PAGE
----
How does a person decide and what to consider when deciding between these options: renting vs buying a home? Affordability of housing has been a big issue. Determining whether to continue renting or finally jumping onto the property ladder can be a challenging decision.
Should you be renting or buying a home? Let’s go through some of the benefits and drawbacks of both alternatives to help you make an informed decision.
Renting: the benefits
As a tenant, you can gain flexibility while renting. You can readily relocate anywhere as you please once your lease expires. This is contrary to the costs associated with buying and selling your home, which means less flexibility to move.
Spare your savings
By choosing to rent, you’re not obliged to spend your savings on a home deposit and other costs associated when you buy a home. You’re given a chance to redirect your money to spend or invest elsewhere. And depending on what you invest in, you may even get a greater return on investment (ROI) when you think carefully about your goals and strategy.
Or, if you’re not yet ready to invest your savings, there are other places you can put your money that is not a deposit and a mortgage. A travel or a short course study perhaps?
Renting allows you a range of investments. By diversifying your investments, you’re also spreading out any potential risk involved.
On the other hand, buying a home usually means that you’ll gain an asset. However, are you comfortable with most or all of your savings tied up in just one investment?
Renting: the drawbacks
No forced savings
With renting, there’s a possibility to be tempted to spend extra cash instead of saving or investing it. When buying a house, it usually comes with a mortgage, which is like forced savings. As you pay your mortgage every month, you’re putting money towards an asset that may increase over time.
It’s more expensive to rent
Initially, your mortgage repayments may be higher than the cost of renting. However, the interest charged on the loan reduces as the principal is paid off over the life of the loan. Of course, this will depend on where you live, among other factors.
Many individuals pay off their mortgage in under 30 years. There could still be expenses for home maintenance and council rates during this time. However, they’ll be free of huge monthly rent to live in their home.
And guess what? There’s rental payments. When you retire and your income is limited, it may be challenging to find money to cover rent each month.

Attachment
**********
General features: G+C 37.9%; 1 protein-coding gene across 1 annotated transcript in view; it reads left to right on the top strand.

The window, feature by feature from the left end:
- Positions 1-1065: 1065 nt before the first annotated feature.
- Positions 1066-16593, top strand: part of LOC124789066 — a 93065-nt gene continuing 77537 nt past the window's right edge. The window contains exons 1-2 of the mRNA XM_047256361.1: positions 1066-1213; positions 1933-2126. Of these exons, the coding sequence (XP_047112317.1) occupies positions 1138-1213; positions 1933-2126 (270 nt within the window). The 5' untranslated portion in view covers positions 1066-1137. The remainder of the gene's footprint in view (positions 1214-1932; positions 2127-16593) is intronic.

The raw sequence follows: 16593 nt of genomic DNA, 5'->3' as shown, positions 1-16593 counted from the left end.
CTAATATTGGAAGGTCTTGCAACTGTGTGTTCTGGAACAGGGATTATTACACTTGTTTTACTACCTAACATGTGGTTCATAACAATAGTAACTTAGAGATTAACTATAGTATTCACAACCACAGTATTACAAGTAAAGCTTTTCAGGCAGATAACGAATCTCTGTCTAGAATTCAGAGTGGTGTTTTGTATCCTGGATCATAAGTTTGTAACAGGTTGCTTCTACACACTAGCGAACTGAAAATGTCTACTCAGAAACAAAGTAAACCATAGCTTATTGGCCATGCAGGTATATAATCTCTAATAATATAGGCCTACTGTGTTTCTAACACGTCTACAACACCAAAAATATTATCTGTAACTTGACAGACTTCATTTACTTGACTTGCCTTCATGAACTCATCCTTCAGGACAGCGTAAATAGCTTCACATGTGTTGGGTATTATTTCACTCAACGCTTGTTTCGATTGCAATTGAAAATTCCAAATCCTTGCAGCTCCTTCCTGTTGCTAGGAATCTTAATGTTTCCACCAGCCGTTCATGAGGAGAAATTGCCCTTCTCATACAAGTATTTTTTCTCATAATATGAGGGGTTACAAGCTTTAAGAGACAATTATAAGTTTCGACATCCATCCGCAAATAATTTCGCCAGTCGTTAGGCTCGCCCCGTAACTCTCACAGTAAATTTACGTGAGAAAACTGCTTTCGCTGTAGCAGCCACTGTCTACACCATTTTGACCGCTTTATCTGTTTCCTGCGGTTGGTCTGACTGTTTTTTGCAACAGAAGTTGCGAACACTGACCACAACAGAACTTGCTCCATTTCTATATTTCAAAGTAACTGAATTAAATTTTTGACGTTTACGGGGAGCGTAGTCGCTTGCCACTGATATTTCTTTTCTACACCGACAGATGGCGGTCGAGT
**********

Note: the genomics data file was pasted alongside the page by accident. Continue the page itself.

Buying a home: the benefits
Freedom and stability
Owning a property allows you the freedom to decorate and renovate your home as you please. Buying a home also provides certainty to homeowners as there’s less risk of being displaced by the landlord. Tenants don’t usually have the say on how long they can occupy a rental property once the lease term is up.
Increase in property value
An asset such as a property may increase in value if you invest in it. While this may be the case, having a property can also have weak growth or fall in value over a period of time. You should always be ready with a long-term investment strategy.
You can use your home equity
Home equity can be your safety net in times of financial difficulty provided that your property value is increasing. Your home equity will also be increasing as you pay off your mortgage. You may then be able to use some equity through a reverse mortgage to pay for your retirement expenses.
Buying a home: the drawbacks
Interest and fees
The payment for interest and fees over the term of a loan can be significant. Expect for interest rates to rise and fall during the term of your loan, most especially if you have a variable interest rate or expired fixed rate.
Opportunity costs are unseen costs of having a property, where that money could have been invested or used elsewhere. Certain investments could potentially yield faster or greater returns than a residential property.
It can cost more than just a home deposit and loan repayments
It’s not cheap to buy and sell a home. The Reserve Bank of Australia figured that it costs about 4% of the sale price of your property to sell, which may include agents fees and advertising. Also, about 6% of the purchase cost is spent on government fees, stamp duty, loan establishment fees, conveyancing costs, among others
Owning a property also involves ongoing running costs such as repairs, council rates, depreciation, water and insurance costs, and body corporate fees. All these are obviously more than just your deposit.
Use the ASAG Reverse Mortgage for your Day-to-day expenses
There are different factors to consider when you’re deciding whether to rent or buy a house. These may include your available funding, lifestyle, and investment goals. Do research and talk to an expert to get assistance on how to make this important decision.
Most senior Australians are concerned about their housing expenses in retirement. Here at ASAG, we offer our equity release solutions to help you ease your burden by unlocking the wealth in your home. One of which is our reverse mortgage.
The top benefit of the ASAG Reverse Mortgage is there’s no ongoing payments required, eliminating one more worry you have to deal with as you enjoy your retirement. But, repayments can be made voluntarily at any time without penalty, reducing the balance and interest charged. The funds you’ll receive can be used for any purposes you may see fit, including your Day-to-Day Expenses.
Our team at ASAG is happy to assist you with more information about how our reverse mortgage works. Our lines are open on 1300 002 724 and at firstname.lastname@example.org, so feel free to contact us or send your enquiries about our equity release solutions.
You can also get started by using our tool below to assess your available equity.